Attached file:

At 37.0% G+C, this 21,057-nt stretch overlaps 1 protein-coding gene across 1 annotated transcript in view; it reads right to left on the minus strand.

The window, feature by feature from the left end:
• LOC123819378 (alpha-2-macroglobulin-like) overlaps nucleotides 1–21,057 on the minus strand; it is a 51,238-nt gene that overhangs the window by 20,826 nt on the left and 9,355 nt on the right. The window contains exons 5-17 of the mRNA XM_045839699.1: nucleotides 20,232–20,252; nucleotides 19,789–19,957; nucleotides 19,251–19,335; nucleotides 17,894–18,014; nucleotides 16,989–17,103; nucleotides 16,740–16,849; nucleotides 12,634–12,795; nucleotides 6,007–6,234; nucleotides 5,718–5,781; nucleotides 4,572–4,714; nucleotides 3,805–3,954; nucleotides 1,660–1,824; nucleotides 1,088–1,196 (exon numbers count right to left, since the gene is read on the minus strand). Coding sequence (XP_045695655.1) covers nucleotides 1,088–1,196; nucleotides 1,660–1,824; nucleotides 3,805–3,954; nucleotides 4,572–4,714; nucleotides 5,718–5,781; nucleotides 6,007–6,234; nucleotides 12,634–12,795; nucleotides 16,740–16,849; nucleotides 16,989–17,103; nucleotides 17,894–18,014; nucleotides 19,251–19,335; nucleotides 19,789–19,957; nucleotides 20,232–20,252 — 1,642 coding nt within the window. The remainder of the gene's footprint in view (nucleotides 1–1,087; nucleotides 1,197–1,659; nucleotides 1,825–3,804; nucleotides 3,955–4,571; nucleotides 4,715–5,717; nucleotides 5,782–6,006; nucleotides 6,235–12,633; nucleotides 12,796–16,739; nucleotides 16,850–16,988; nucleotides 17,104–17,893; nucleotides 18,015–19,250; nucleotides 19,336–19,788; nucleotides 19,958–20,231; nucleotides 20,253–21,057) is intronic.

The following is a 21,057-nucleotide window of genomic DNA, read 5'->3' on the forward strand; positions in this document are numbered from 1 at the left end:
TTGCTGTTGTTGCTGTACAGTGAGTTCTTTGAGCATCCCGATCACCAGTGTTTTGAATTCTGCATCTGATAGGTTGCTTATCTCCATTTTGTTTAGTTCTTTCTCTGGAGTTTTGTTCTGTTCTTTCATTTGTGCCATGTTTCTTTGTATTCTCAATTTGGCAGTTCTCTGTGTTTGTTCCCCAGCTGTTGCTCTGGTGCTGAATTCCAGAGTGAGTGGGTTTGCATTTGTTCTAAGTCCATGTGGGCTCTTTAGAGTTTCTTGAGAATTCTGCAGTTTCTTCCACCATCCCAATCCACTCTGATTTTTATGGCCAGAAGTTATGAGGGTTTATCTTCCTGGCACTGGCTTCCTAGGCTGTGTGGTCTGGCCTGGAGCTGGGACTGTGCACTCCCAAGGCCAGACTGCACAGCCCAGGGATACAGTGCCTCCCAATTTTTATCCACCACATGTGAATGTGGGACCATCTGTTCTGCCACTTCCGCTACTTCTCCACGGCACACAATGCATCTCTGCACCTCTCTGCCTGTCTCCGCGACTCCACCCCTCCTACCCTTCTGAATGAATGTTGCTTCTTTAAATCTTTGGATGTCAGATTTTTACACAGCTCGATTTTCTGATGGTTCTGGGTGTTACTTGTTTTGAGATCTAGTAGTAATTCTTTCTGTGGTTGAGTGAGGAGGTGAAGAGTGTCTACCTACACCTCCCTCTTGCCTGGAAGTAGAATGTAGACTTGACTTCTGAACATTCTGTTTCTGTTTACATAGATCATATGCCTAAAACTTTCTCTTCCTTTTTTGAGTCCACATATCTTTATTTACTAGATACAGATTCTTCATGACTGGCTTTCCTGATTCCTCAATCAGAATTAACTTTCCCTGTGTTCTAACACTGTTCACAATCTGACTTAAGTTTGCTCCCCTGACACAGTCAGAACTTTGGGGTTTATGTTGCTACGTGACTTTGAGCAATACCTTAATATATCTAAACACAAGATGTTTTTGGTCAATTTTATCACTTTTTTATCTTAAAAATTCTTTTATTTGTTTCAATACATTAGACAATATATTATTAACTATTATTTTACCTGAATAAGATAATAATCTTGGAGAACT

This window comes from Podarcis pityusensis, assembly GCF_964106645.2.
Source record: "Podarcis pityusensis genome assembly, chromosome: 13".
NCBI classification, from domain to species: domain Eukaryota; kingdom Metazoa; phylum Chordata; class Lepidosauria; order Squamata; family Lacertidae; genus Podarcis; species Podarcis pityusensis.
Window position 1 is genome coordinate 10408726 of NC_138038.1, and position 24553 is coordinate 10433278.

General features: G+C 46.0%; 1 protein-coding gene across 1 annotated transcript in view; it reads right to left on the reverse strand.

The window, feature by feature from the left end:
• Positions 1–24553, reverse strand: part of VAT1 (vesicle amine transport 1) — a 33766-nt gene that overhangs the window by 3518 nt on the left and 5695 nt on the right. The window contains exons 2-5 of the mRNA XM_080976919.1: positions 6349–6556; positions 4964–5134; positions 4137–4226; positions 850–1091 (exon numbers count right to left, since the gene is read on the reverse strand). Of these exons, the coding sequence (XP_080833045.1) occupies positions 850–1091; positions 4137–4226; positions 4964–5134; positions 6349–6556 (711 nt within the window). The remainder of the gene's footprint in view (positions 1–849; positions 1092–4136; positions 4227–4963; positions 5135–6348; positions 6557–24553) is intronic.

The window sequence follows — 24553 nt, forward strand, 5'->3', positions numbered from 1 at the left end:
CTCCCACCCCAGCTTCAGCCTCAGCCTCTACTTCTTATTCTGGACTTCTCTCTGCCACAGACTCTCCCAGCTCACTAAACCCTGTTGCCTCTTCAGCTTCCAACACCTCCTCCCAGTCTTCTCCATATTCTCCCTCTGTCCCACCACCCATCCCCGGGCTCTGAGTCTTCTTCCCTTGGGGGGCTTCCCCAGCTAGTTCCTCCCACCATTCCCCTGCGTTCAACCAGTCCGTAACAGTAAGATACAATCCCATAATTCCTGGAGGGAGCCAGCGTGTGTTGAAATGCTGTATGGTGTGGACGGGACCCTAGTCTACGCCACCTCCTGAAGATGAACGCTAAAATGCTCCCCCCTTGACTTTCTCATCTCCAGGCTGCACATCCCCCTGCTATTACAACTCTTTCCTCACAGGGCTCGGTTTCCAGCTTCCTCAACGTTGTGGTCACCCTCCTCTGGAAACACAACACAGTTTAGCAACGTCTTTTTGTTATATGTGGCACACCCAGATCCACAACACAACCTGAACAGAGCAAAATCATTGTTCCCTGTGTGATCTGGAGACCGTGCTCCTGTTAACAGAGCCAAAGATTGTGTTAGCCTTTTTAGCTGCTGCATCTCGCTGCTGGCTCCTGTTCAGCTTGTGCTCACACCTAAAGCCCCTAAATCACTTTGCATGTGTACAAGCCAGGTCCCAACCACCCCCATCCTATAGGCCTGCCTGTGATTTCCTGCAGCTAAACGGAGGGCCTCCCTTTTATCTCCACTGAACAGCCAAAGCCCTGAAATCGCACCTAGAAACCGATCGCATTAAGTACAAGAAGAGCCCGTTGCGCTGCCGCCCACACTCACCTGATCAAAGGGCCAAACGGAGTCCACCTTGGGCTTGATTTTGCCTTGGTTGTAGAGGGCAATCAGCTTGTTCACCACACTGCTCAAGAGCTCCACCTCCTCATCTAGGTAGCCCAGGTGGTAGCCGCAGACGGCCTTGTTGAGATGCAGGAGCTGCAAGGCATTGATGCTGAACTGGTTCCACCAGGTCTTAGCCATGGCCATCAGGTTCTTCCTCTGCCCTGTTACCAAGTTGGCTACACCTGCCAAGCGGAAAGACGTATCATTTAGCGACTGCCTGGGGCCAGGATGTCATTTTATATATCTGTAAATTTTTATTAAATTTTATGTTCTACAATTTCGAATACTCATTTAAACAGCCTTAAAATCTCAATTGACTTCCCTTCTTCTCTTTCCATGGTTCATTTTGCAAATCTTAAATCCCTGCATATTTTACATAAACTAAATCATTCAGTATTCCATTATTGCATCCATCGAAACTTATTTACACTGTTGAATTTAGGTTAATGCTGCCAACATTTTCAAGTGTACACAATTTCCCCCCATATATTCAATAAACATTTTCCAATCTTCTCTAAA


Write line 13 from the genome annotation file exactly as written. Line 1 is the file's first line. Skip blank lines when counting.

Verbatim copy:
The window sequence follows — 24553 nt, forward strand, 5'->3', positions numbered from 1 at the left end: